Chemistry has many laws, one of which is that the rate of a reaction speeds up as temperature rises. So, in 1989, when chemists experimenting at a nuclear accelerator in Vancouver observed that a reaction between bromine and muonium—a hydrogen isotope—slowed down when they increased the temperature, they were flummoxed.
Donald Fleming, a University of British Columbia chemist involved with the experiment, thought that perhaps as bromine and muonium co-mingled, they formed an intermediate structure held together by a “vibrational” bond—a bond that other chemists had posed as a theoretical possibility earlier that decade. In this scenario, the lightweight muonium atom would move rapidly between two heavy bromine atoms, “like a Ping Pong ball bouncing between two bowling balls,” Fleming says. The oscillating atom would briefly hold the two bromine atoms together and reduce the overall energy, and therefore speed, of the reaction. (With a Fleming working on a bond, you could say the atomic interaction is shaken, not stirred.)
At the time of the experiment, the necessary equipment was not available to examine the milliseconds-long reaction closely enough to determine whether such vibrational bonding existed. Over the past 25 years, however, chemists' ability to track subtle changes in energy levels within reactions has greatly improved, so Fleming and his colleagues ran their reaction again three years ago in the nuclear accelerator at Rutherford Appleton Laboratory in England. Based on calculations from both experiments and the work of collaborating theoretical chemists at Free University of Berlin and Saitama University in Japan, they concluded that muonium and bromine were indeed forming a new type of temporary bond. Its vibrational nature lowered the total energy of the intermediate bromine-muonium structure—thereby explaining why the reaction slowed even though the temperature was rising.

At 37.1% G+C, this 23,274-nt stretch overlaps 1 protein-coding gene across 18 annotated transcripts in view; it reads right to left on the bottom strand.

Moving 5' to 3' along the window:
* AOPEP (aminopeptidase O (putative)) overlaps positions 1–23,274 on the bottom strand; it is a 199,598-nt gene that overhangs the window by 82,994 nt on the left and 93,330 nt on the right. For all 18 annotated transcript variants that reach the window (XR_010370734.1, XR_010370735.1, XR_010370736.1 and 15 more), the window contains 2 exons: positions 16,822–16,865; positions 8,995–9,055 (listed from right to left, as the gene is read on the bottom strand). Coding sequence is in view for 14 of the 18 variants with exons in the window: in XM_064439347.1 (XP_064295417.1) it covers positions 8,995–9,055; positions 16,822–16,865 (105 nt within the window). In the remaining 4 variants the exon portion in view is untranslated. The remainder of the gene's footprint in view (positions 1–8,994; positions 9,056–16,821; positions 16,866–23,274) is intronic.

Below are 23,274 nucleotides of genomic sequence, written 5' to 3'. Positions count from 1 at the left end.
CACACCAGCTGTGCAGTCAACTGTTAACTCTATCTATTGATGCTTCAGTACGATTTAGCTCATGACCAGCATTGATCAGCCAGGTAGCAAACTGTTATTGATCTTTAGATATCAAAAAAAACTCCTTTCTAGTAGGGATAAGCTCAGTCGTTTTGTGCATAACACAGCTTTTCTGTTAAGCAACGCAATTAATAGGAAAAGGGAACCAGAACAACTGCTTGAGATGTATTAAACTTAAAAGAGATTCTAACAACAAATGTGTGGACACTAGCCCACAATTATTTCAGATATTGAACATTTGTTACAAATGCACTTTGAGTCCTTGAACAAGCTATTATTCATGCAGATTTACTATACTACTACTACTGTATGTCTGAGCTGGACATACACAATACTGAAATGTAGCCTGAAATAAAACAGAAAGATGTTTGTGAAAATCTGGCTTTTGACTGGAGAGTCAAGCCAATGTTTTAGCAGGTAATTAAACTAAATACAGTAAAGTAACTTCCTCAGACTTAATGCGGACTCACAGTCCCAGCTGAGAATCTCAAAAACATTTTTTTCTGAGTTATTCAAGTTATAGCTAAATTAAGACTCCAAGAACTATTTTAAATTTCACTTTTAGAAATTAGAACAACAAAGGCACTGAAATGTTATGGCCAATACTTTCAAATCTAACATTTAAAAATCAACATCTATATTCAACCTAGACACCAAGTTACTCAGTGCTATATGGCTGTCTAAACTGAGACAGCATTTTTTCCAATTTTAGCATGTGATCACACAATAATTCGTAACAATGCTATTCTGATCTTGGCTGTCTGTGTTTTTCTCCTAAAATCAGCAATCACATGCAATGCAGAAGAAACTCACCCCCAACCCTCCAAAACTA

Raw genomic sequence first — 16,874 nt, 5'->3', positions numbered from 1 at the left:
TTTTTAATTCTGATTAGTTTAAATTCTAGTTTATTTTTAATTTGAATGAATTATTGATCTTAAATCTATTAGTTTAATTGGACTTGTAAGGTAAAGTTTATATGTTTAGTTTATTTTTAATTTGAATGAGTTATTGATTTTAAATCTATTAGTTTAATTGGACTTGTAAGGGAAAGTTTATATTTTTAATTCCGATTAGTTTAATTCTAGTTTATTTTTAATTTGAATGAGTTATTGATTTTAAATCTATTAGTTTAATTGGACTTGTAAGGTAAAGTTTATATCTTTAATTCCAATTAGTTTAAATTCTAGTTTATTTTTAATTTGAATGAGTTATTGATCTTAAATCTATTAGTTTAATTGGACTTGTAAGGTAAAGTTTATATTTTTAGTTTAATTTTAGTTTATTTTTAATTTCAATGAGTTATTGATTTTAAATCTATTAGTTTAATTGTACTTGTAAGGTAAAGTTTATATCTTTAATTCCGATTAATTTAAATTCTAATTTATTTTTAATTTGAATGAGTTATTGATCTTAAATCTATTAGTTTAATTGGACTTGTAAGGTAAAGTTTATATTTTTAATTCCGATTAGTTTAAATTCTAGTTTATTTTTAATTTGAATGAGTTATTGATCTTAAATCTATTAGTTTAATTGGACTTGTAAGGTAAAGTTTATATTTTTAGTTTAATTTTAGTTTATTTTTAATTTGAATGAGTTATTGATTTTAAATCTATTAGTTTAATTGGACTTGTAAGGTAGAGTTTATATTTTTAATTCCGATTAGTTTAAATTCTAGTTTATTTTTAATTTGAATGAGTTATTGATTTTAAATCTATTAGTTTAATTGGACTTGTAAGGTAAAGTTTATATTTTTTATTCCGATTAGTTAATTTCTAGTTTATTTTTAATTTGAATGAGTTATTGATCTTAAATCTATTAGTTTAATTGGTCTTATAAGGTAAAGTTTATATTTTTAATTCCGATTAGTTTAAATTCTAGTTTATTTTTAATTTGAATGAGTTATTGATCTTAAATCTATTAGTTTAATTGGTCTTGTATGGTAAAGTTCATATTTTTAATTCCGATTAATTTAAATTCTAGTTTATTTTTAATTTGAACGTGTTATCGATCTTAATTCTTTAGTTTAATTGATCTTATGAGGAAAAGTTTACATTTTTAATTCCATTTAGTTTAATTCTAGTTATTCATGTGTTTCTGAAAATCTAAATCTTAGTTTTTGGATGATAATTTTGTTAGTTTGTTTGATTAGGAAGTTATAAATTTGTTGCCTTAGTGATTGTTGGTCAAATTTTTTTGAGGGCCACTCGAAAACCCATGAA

The team reported its results last December in Angewandte Chemie International Edition, a publication of the German Chemical Society. The work confirms that vibrational bonds—fleeting though they may be—should be added to the list of known chemical bonds. And although the bromine-muonium reaction was an “ideal” system to verify vibrational bonding, Fleming predicts the phenomenon also occurs in other reactions between heavy and light atoms.